ENG 527 Topics in Professional Writing: Writing and Style (Course ID# 5450)
Professor Michael Bokor
Mondays 4-6:30

This course was cancelled due to under-enrollment.

You may be familiar with the rhetorical concept of “style” and even have your own “style” of writing. A writer cannot choose between using “style” and leaving it out of the discursive event. But what exactly is “style” and where does it come from? What is valued as “style”?

Focusing on the role of the English language in discursive practices, this course explores the cultural, theoretical, and practical perspectives of “style” to help you understand fully the relationship between language, culture, and personality and how these forces converge to define and shape the writer’s projection of individuality (commonly perceived as “style.”

Some of the pertinent questions to consider include:

Is style “innocent” or is it the reflection of the personality, taste, and experience of the writer of the text or the culture of the writer’s society? Is it true that style is the writer in disguise?

Does style exist on its own, independent of the writer? Before the work, in the work, or outside it?

What shapes style? Is it the writer’s purpose and attitude to the audience?

Through various assignments, you will interrogate the functions of style and learn the numerous ways in which writers adapt their expressions (texts) to their purposes. By the end of the semester, you should:
  • Develop a high degree of clarity, fluency, and appropriateness in your writing;
  • Learn how to appreciate style within the context of genre-specific discourses; and
  • Use knowledge on style to improve your own writing.
This course is particularly good for students seeking opportunities to improve their rhetorical skills for effective academic, creative, and professional writing.

ENG 620 Theories of Rhetoric & Teaching Writing (Class ID# 5905)
Professor Patricia Stephens
Thursdays 4-6:30

We will begin the semester by focusing on a few key questions:  How (and by whom) has rhetoric been defined over time?  How and why have these definitions changed and evolved?  How do we, in this class, define rhetoric?  What role does rhetoric play in the teaching of reading and writing?  In what ways is rhetoric useful, both as a tool and as a discipline of study?  Our readings in the beginning of the course – from the Sophists, Plato, Aristotle, and Quintillian to the feminist, medieval works of Christine de Pizan -- will lay the foundation for our examination of rhetorical trends from the 19th Century to the present.  Readings will include but not be limited to 19th Century rhetoricians like Blair, Campbell, Grimké, and Douglass as well as texts by contemporary and postmodern rhetoricians such as Burke, Toulmin, Foucault, Cixous, Gates, Anzaldua, and others.  Throughout, we will study influential teachers of Rhetoric and Writing, noting how rhetorical theories informed teaching practices at various universities, including (but not limited to) Harvard, Yale, Amherst, Wiley College (an historically Black college in Marshall, TX), and others.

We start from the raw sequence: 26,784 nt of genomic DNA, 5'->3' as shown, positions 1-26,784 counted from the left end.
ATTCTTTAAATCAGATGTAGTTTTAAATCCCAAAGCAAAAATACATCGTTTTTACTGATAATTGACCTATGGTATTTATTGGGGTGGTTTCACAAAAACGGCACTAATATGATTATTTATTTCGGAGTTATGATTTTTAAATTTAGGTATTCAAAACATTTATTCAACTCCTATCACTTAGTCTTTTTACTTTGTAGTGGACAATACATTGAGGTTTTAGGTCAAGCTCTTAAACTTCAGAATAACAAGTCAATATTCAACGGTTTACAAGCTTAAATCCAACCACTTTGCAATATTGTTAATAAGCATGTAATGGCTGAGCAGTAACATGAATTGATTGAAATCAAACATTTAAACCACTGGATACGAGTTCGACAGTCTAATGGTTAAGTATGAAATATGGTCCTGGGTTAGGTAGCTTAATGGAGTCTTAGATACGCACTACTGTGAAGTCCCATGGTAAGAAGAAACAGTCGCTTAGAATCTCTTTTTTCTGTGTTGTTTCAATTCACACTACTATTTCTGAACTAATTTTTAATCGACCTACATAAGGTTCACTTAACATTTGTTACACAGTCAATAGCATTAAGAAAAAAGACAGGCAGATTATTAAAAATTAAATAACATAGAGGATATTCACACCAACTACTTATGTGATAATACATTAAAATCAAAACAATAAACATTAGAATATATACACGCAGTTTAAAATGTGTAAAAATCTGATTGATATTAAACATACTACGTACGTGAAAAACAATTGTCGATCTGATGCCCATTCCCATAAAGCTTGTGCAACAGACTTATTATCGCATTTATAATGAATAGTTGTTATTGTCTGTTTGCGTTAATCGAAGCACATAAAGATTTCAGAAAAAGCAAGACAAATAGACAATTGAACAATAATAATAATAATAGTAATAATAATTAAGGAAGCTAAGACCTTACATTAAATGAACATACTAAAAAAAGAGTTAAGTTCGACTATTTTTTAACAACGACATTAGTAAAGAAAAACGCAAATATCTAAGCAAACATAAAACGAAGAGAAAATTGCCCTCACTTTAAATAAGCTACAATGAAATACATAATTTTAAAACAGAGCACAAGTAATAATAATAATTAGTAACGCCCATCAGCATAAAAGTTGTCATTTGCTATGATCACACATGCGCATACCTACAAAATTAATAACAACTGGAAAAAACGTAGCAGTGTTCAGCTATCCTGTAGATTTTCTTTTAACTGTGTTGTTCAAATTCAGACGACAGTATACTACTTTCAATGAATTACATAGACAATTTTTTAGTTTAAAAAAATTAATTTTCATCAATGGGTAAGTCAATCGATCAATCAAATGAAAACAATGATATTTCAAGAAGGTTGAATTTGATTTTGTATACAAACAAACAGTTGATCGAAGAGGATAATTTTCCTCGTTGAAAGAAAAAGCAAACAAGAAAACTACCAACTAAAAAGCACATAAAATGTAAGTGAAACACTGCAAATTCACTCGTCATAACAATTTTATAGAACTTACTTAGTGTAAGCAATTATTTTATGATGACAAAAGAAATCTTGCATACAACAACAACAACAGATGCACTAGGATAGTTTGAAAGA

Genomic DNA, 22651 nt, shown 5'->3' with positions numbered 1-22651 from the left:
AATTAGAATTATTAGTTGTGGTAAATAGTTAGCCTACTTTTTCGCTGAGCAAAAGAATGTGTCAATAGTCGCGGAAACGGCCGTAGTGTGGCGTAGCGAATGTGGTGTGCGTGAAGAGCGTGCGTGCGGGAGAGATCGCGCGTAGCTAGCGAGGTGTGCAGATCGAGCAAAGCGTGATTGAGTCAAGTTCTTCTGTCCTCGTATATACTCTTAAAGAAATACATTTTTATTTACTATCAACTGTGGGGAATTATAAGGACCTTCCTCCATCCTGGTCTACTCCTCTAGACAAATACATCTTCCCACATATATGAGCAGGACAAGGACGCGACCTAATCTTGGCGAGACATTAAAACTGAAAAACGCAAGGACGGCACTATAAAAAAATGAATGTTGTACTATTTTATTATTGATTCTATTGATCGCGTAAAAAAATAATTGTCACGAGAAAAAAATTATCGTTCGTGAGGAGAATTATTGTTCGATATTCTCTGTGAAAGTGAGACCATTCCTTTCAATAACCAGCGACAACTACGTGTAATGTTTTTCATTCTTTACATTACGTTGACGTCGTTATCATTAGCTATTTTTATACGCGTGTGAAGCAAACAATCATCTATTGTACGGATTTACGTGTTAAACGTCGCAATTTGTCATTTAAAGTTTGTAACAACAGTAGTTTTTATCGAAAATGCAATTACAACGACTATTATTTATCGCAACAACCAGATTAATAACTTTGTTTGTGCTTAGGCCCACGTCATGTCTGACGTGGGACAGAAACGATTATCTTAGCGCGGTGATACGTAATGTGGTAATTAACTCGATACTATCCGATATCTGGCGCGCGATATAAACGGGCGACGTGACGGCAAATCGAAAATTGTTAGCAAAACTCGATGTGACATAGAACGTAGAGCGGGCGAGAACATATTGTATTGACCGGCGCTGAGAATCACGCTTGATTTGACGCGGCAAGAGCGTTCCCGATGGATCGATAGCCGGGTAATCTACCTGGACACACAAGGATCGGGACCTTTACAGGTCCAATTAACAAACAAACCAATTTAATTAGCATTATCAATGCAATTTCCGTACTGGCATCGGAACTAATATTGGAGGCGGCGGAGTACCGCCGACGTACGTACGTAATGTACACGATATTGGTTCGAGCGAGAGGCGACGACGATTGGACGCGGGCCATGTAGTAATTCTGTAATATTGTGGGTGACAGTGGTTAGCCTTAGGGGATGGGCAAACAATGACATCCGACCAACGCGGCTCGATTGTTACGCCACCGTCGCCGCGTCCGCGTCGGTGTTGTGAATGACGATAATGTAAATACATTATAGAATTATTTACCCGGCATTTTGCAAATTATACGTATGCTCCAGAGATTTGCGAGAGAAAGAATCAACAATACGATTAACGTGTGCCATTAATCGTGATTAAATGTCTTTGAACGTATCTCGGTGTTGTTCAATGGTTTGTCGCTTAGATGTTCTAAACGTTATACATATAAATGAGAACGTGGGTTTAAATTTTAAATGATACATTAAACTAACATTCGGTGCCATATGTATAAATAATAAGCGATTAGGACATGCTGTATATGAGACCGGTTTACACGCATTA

ENG 636 Seminar in Literary Periods & Movements
Topic: Harlem Renaissance Fiction (Course ID# 5904)
Professor Louis Parascandola
Mondays 6:30-9

This course will examine the novels and short fiction of the leading as well as lesser writers of the Harlem Renaissance, arguably the greatest period in African American literature. We will read the novels Quicksand by Nella Larsen, Home to Harlem by Claude McKay, and Their Eyes Were Watching God by Zora Neale Hurston. Short stories by such authors as Jean Toomer, Jessie Fauset, Eric Walrond, Rudolph Fisher, Wallace Thurman, Langston Hughes, Dorothy West, and Richard Bruce Nugent will also be discussed. We will contextualize the works by discussing essays by, among others, W.E.B. Dubois, Alain Locke, Marcus Garvey, Langston Hughes, Zora Neale Hurston, and Richard Wright. Assignments will include one presentation in class, a couple of shorter essays, and one longer research paper. It is possible to substitute a lesson plan on one or two of the works or a creative piece influenced by the writings in the course.

ENG 700 Practicum: Teaching Composition (Course ID# 4203)
Professor Donald McCrary
Tuesdays 4-6:30

The course will prepare students to teach in the LIU/Brooklyn Writing Program. The course readings, discussions, exercises, and projects will serve to illuminate the theories and practices of teaching writing. The course will examine important teaching of writing  issues such as constructing course syllabi, creating integrated reading and writing assignments, promoting process writing, responding to student papers, using technology, managing student behavior, and contemplating the linguistic needs and abilities of a multicultural student population.